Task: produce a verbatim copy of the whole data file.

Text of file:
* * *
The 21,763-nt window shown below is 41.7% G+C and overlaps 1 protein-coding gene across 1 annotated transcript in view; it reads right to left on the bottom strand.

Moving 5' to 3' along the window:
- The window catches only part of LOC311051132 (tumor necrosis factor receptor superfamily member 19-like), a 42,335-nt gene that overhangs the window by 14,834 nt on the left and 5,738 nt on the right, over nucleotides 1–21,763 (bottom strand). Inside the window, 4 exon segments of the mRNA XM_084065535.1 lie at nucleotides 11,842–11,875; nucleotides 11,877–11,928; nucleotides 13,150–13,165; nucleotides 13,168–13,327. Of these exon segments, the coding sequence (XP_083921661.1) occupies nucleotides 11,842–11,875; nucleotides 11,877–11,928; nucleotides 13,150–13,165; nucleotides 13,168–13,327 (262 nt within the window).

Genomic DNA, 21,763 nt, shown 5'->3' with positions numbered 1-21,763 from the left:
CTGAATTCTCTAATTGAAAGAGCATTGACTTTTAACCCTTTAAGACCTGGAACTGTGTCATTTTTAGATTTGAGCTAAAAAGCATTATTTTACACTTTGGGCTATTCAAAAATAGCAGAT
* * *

The 21,763-nt window shown below is 41.7% G+C and overlaps 1 protein-coding gene across 1 annotated transcript in view; it reads right to left on the bottom strand.

Moving 5' to 3' along the window:
- The window catches only part of LOC311051132 (tumor necrosis factor receptor superfamily member 19-like), a 42,335-nt gene that overhangs the window by 14,834 nt on the left and 5,738 nt on the right, over nucleotides 1–21,763 (bottom strand). Inside the window, 4 exon segments of the mRNA XM_084065535.1 lie at nucleotides 11,842–11,875; nucleotides 11,877–11,928; nucleotides 13,150–13,165; nucleotides 13,168–13,327. Of these exon segments, the coding sequence (XP_083921661.1) occupies nucleotides 11,842–11,875; nucleotides 11,877–11,928; nucleotides 13,150–13,165; nucleotides 13,168–13,327 (262 nt within the window).

Genomic DNA, 21,763 nt, shown 5'->3' with positions numbered 1-21,763 from the left:
CTGAATTCTCTAATTGAAAGAGCATTGACTTTTAACCCTTTAAGACCTGGAACTGTGTCATTTTTAGATTTGAGCTAAAAAGCATTATTTTACACTTTGGGCTATTCAAAAATAGCAGAT